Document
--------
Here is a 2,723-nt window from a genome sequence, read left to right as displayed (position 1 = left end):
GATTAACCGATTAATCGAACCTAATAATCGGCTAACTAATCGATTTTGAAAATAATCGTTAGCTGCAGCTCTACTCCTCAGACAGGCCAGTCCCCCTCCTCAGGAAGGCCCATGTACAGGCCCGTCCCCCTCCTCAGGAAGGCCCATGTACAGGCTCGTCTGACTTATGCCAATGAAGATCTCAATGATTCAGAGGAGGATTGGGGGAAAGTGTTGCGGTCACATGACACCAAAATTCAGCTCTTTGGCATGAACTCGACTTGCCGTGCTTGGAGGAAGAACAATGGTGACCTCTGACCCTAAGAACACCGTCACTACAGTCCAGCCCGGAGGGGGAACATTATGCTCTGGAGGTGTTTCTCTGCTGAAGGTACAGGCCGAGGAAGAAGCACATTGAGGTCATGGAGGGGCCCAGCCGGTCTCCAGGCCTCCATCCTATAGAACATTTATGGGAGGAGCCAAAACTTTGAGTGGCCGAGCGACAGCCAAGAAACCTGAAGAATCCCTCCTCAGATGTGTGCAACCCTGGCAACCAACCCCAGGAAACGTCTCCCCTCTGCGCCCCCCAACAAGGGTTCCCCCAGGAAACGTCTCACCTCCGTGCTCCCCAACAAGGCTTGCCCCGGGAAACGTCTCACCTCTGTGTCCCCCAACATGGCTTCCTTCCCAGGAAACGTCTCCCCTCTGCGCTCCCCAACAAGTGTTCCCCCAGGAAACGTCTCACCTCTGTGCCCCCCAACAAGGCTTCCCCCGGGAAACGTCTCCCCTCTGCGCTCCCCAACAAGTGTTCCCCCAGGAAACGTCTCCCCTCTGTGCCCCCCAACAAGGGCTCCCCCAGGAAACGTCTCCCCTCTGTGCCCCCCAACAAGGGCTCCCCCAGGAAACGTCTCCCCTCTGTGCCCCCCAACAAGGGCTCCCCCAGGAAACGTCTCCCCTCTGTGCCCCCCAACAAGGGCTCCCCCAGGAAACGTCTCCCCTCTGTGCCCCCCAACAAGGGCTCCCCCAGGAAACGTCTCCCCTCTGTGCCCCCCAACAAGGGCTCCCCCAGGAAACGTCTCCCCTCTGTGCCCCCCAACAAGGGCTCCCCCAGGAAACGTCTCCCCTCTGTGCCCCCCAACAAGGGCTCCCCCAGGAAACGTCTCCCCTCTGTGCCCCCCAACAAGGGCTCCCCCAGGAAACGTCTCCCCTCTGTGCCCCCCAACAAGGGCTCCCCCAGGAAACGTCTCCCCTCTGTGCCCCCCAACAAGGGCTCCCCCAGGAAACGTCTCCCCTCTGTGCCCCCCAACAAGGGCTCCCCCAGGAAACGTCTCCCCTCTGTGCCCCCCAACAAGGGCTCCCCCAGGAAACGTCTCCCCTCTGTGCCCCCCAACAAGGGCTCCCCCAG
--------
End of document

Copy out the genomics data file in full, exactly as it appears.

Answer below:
Here is a 2,723-nt window from a genome sequence, read left to right as displayed (position 1 = left end):
GATTAACCGATTAATCGAACCTAATAATCGGCTAACTAATCGATTTTGAAAATAATCGTTAGCTGCAGCTCTACTCCTCAGACAGGCCAGTCCCCCTCCTCAGGAAGGCCCATGTACAGGCCCGTCCCCCTCCTCAGGAAGGCCCATGTACAGGCTCGTCTGACTTATGCCAATGAAGATCTCAATGATTCAGAGGAGGATTGGGGGAAAGTGTTGCGGTCACATGACACCAAAATTCAGCTCTTTGGCATGAACTCGACTTGCCGTGCTTGGAGGAAGAACAATGGTGACCTCTGACCCTAAGAACACCGTCACTACAGTCCAGCCCGGAGGGGGAACATTATGCTCTGGAGGTGTTTCTCTGCTGAAGGTACAGGCCGAGGAAGAAGCACATTGAGGTCATGGAGGGGCCCAGCCGGTCTCCAGGCCTCCATCCTATAGAACATTTATGGGAGGAGCCAAAACTTTGAGTGGCCGAGCGACAGCCAAGAAACCTGAAGAATCCCTCCTCAGATGTGTGCAACCCTGGCAACCAACCCCAGGAAACGTCTCCCCTCTGCGCCCCCCAACAAGGGTTCCCCCAGGAAACGTCTCACCTCCGTGCTCCCCAACAAGGCTTGCCCCGGGAAACGTCTCACCTCTGTGTCCCCCAACATGGCTTCCTTCCCAGGAAACGTCTCCCCTCTGCGCTCCCCAACAAGTGTTCCCCCAGGAAACGTCTCACCTCTGTGCCCCCCAACAAGGCTTCCCCCGGGAAACGTCTCCCCTCTGCGCTCCCCAACAAGTGTTCCCCCAGGAAACGTCTCCCCTCTGTGCCCCCCAACAAGGGCTCCCCCAGGAAACGTCTCCCCTCTGTGCCCCCCAACAAGGGCTCCCCCAGGAAACGTCTCCCCTCTGTGCCCCCCAACAAGGGCTCCCCCAGGAAACGTCTCCCCTCTGTGCCCCCCAACAAGGGCTCCCCCAGGAAACGTCTCCCCTCTGTGCCCCCCAACAAGGGCTCCCCCAGGAAACGTCTCCCCTCTGTGCCCCCCAACAAGGGCTCCCCCAGGAAACGTCTCCCCTCTGTGCCCCCCAACAAGGGCTCCCCCAGGAAACGTCTCCCCTCTGTGCCCCCCAACAAGGGCTCCCCCAGGAAACGTCTCCCCTCTGTGCCCCCCAACAAGGGCTCCCCCAGGAAACGTCTCCCCTCTGTGCCCCCCAACAAGGGCTCCCCCAGGAAACGTCTCCCCTCTGTGCCCCCCAACAAGGGCTCCCCCAGGAAACGTCTCCCCTCTGTGCCCCCCAACAAGGGCTCCCCCAGGAAACGTCTCCCCTCTGTGCCCCCCAACAAGGGCTCCCCCAGGAAACGTCTCCCCTCTGTGCCCCCCAACAAGGGCTCCCCCAG